13
Jun
10

Review: ‘Cloud’ by Guan Wei at Arc One Gallery, Melbourne

Exhibition dates: 1st June – 29th June 2010

 

Guan Wei (China, b. 1957) 'Buddha's hand' 2010

 

Guan Wei (China, b. 1957)
Buddha’s hand
2010

 

 

The exhibition Cloud by Australian artist Guan Wei at Arc One Gallery in Melbourne contains two bodies of work that are outstanding: the series of paintings on paper titled Buddha’s Hand and the series of five figurative sculptures titled Cloud. Each body of work compliments and informs the other.

The small Buddha’s Hand paintings (see below) are the most delicate of creatures – sensual, poetic almost fetishistic in their composition and utterly beguiling in their beauty. Referencing the history of cave paintings of the Buddha, Wei updates the ancient allegories expressing his message of harmony and leisure, identity and place through visual symbolic representation. These works are profoundly moving, the figurative compositions balanced masterfully through colour, shape and form, studded with the punctum of red bindi-like energy centres arising from the faceless yogic figures.

Sitting on white pedestals and positioned close to the Buddha’s Hand paintings in the gallery are the series of five Cloud figures (see below). Made of bronze that has been spray painted white these are wonderful sculptures, full of delicious humour and vibrancy. There is a sensuality and delicacy about the figures that is emphasised by their snowy whiteness, a whiteness that subverts the tactility, colour and weight that one usually associates with the metal bronze. Here the figure has, variously, it’s head in the clouds while pensively crossing arms; bearing the weight of the world on the back while the vacant mouth is open; preparing to throw the cloud as Zeus would a thunderbolt; reclining while balancing the cloud on one foot and with one foot stuck in the earth that is cloud. The cloud becomes a metaphor for thought and action in the world, acting on the world. In these sculptures there is no creed nor race, no ideology or nation and I believe that Wei attains his stated aim to redefine our relationship with one another and nature by transcending both. I am not alone in liking these sculptures – they have proved very popular and all five sculptures in editions of five have already sold out!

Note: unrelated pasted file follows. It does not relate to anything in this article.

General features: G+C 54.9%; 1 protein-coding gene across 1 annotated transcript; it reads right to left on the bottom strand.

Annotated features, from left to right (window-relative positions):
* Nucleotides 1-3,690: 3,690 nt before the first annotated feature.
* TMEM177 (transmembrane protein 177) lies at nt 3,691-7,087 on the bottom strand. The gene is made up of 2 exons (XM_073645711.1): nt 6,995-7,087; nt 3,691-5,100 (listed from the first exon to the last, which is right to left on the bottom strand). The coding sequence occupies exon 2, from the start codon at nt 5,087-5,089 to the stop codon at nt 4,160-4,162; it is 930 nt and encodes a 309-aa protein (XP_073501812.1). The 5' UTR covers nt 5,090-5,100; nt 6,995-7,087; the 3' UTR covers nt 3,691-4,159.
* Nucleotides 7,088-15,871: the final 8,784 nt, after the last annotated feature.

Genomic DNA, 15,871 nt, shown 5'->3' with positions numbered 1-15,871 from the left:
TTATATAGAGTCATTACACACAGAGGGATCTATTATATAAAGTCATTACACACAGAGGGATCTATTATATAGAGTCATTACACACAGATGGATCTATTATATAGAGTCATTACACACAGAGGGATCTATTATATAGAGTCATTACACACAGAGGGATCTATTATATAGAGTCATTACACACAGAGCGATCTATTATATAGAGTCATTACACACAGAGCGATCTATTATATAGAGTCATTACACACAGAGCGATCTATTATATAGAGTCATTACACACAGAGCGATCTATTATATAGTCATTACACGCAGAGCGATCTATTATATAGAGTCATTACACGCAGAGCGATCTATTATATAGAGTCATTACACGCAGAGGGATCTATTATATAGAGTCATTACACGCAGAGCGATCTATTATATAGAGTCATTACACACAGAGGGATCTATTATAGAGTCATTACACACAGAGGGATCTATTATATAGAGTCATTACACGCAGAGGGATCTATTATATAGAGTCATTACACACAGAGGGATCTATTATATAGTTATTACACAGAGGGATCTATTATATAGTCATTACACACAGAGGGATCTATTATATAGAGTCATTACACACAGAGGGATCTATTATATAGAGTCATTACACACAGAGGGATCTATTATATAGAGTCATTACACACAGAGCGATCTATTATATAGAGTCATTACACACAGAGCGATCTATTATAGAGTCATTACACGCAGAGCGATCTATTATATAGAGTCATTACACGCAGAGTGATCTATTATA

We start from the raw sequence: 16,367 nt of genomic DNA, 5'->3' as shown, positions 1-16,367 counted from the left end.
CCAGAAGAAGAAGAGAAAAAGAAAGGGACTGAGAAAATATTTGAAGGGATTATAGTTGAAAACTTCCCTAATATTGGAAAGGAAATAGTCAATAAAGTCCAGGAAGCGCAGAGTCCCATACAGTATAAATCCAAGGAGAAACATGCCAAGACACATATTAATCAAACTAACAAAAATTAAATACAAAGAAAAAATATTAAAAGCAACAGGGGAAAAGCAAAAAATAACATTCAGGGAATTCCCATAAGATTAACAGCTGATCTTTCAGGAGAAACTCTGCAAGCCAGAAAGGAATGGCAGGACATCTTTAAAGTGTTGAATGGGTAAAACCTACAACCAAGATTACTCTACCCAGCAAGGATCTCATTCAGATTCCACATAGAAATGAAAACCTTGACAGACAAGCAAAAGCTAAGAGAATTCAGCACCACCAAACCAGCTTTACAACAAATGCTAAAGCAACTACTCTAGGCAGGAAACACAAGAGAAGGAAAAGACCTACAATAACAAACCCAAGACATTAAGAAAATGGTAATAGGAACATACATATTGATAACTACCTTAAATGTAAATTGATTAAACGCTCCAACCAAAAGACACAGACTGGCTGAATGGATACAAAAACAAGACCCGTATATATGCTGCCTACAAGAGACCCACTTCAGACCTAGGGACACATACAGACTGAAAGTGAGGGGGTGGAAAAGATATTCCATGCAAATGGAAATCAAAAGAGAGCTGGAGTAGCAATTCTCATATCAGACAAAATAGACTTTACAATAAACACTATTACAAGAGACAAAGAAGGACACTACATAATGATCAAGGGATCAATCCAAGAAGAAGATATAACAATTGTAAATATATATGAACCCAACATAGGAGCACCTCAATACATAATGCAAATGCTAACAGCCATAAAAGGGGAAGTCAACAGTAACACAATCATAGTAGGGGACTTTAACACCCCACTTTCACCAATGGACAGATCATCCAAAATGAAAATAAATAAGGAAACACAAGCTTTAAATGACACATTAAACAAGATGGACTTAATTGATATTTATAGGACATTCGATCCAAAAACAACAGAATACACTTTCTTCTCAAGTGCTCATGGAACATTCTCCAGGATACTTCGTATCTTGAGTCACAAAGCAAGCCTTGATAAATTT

Other work in the exhibition is more prosaic – a multi-panelled screen, the On Cloud and Zodiac series never seem to breathe the same rarefied air as the above two bodies of work. They are disappointments that only serve to illuminate how brilliant holding the Buddha’s hand and living your life with your head in the clouds can be.

Dr Marcus Bunyan

.
Many thankx to Angela Connor and Arc One Gallery for allowing me to reproduce the photographs in the posting. Please click on the photographs for a larger version of the image.

 

Guan Wei (China, b. 1957) 'Buddha's hand' 2010

 

Guan Wei (China, b. 1957)
Buddha’s hand
2010

 

Guan Wei (China, b. 1957) 'Buddha's hand' 2010

 

Guan Wei (China, b. 1957)
Buddha’s hand
2010